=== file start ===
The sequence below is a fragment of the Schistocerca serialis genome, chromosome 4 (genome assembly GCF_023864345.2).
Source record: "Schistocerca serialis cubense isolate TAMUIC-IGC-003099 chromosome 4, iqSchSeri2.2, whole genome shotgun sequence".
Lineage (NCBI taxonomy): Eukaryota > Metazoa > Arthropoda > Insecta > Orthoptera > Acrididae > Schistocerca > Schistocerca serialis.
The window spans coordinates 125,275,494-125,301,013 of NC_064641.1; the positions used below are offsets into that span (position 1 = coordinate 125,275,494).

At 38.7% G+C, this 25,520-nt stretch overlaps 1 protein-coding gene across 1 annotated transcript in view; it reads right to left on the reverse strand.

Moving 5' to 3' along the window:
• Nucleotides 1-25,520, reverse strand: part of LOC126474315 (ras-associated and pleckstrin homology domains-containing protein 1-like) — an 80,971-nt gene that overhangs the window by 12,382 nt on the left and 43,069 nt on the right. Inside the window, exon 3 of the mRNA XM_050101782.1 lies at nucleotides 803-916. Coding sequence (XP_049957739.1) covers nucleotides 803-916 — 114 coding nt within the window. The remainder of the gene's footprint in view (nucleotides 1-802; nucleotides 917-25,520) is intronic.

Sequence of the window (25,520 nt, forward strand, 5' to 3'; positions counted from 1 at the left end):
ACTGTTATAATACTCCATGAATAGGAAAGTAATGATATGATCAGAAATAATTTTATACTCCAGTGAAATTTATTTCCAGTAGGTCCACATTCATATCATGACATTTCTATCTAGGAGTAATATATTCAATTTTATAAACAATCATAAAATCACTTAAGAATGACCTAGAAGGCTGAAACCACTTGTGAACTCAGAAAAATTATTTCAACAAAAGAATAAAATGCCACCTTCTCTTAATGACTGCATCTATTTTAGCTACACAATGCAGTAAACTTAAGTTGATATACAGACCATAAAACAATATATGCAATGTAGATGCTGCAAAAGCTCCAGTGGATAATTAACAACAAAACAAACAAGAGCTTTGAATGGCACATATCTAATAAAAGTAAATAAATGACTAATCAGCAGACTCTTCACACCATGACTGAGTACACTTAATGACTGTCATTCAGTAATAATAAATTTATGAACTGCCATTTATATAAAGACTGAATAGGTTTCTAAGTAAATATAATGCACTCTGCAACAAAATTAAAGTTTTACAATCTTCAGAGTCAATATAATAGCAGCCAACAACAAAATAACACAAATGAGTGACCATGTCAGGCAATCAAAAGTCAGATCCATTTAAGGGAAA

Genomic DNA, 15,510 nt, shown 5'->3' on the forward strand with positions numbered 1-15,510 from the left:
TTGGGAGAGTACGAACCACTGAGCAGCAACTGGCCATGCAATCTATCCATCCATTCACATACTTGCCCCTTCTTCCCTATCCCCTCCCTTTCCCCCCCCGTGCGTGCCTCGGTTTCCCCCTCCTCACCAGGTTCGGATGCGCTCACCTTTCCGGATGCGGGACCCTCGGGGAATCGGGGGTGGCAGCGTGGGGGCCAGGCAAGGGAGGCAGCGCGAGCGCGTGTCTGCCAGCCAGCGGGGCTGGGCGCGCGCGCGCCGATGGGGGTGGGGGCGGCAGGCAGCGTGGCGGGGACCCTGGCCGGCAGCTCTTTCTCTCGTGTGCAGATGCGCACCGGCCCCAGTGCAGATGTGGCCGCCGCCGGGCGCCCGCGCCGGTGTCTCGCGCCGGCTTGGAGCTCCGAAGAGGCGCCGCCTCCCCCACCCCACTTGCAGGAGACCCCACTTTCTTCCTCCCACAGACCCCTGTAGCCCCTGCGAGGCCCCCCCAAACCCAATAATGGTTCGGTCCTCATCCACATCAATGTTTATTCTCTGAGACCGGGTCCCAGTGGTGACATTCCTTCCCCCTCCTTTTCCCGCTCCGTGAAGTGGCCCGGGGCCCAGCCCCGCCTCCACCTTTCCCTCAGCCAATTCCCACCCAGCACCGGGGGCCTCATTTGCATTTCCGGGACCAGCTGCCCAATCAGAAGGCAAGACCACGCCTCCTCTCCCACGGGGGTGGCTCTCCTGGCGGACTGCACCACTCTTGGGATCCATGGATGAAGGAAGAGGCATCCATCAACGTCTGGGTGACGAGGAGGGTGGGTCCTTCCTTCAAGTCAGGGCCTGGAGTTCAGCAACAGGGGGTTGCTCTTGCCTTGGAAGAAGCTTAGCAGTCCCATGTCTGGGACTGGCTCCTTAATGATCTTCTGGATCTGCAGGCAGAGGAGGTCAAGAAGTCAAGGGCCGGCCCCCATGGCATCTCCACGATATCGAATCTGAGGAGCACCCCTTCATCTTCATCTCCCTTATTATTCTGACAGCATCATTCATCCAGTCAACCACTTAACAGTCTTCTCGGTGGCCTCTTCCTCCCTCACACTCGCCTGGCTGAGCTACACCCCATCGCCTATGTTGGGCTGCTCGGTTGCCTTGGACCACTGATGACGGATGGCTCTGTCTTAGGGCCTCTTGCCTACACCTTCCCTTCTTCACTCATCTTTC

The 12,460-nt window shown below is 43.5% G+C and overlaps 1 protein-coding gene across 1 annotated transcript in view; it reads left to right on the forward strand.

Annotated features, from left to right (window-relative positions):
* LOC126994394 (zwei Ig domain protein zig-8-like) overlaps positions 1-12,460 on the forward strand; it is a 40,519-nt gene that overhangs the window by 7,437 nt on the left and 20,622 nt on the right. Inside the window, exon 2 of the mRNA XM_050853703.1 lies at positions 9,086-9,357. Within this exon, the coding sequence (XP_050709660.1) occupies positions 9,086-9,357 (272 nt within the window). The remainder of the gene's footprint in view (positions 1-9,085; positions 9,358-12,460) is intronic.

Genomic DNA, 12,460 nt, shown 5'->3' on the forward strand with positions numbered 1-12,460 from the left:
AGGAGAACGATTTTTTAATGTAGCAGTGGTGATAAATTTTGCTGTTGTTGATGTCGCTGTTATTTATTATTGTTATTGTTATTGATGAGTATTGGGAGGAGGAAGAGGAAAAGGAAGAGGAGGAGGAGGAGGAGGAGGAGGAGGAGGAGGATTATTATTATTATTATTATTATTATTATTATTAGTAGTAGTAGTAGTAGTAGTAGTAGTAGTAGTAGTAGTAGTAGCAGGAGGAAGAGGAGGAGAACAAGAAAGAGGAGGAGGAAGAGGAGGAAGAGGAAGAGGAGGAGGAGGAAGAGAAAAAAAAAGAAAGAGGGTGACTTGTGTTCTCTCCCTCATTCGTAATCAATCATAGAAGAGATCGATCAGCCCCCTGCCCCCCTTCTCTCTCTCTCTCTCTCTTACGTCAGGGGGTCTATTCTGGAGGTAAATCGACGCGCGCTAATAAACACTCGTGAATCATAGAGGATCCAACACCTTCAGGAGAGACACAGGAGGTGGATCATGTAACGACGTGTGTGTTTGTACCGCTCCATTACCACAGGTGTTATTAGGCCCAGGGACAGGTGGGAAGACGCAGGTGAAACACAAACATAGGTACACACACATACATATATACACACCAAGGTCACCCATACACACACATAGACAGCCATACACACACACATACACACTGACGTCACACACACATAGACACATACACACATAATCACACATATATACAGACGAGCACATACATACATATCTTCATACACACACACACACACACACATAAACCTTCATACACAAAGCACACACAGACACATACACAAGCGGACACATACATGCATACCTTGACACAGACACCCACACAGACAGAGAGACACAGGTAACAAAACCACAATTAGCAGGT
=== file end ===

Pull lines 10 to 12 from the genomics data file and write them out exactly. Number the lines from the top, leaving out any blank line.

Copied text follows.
Genomic DNA, 15,510 nt, shown 5'->3' on the forward strand with positions numbered 1-15,510 from the left:
TTGGGAGAGTACGAACCACTGAGCAGCAACTGGCCATGCAATCTATCCATCCATTCACATACTTGCCCCTTCTTCCCTATCCCCTCCCTTTCCCCCCCCGTGCGTGCCTCGGTTTCCCCCTCCTCACCAGGTTCGGATGCGCTCACCTTTCCGGATGCGGGACCCTCGGGGAATCGGGGGTGGCAGCGTGGGGGCCAGGCAAGGGAGGCAGCGCGAGCGCGTGTCTGCCAGCCAGCGGGGCTGGGCGCGCGCGCGCCGATGGGGGTGGGGGCGGCAGGCAGCGTGGCGGGGACCCTGGCCGGCAGCTCTTTCTCTCGTGTGCAGATGCGCACCGGCCCCAGTGCAGATGTGGCCGCCGCCGGGCGCCCGCGCCGGTGTCTCGCGCCGGCTTGGAGCTCCGAAGAGGCGCCGCCTCCCCCACCCCACTTGCAGGAGACCCCACTTTCTTCCTCCCACAGACCCCTGTAGCCCCTGCGAGGCCCCCCCAAACCCAATAATGGTTCGGTCCTCATCCACATCAATGTTTATTCTCTGAGACCGGGTCCCAGTGGTGACATTCCTTCCCCCTCCTTTTCCCGCTCCGTGAAGTGGCCCGGGGCCCAGCCCCGCCTCCACCTTTCCCTCAGCCAATTCCCACCCAGCACCGGGGGCCTCATTTGCATTTCCGGGACCAGCTGCCCAATCAGAAGGCAAGACCACGCCTCCTCTCCCACGGGGGTGGCTCTCCTGGCGGACTGCACCACTCTTGGGATCCATGGATGAAGGAAGAGGCATCCATCAACGTCTGGGTGACGAGGAGGGTGGGTCCTTCCTTCAAGTCAGGGCCTGGAGTTCAGCAACAGGGGGTTGCTCTTGCCTTGGAAGAAGCTTAGCAGTCCCATGTCTGGGACTGGCTCCTTAATGATCTTCTGGATCTGCAGGCAGAGGAGGTCAAGAAGTCAAGGGCCGGCCCCCATGGCATCTCCACGATATCGAATCTGAGGAGCACCCCTTCATCTTCATCTCCCTTATTATTCTGACAGCATCATTCATCCAGTCAACCACTTAACAGTCTTCTCGGTGGCCTCTTCCTCCCTCACACTCGCCTGGCTGAGCTACACCCCATCGCCTATGTTGGGCTGCTCGGTTGCCTTGGACCACTGATGACGGATGGCTCTGTCTTAGGGCCTCTTGCCTACACCTTCCCTTCTTCACTCATCTTTC

The 12,460-nt window shown below is 43.5% G+C and overlaps 1 protein-coding gene across 1 annotated transcript in view; it reads left to right on the forward strand.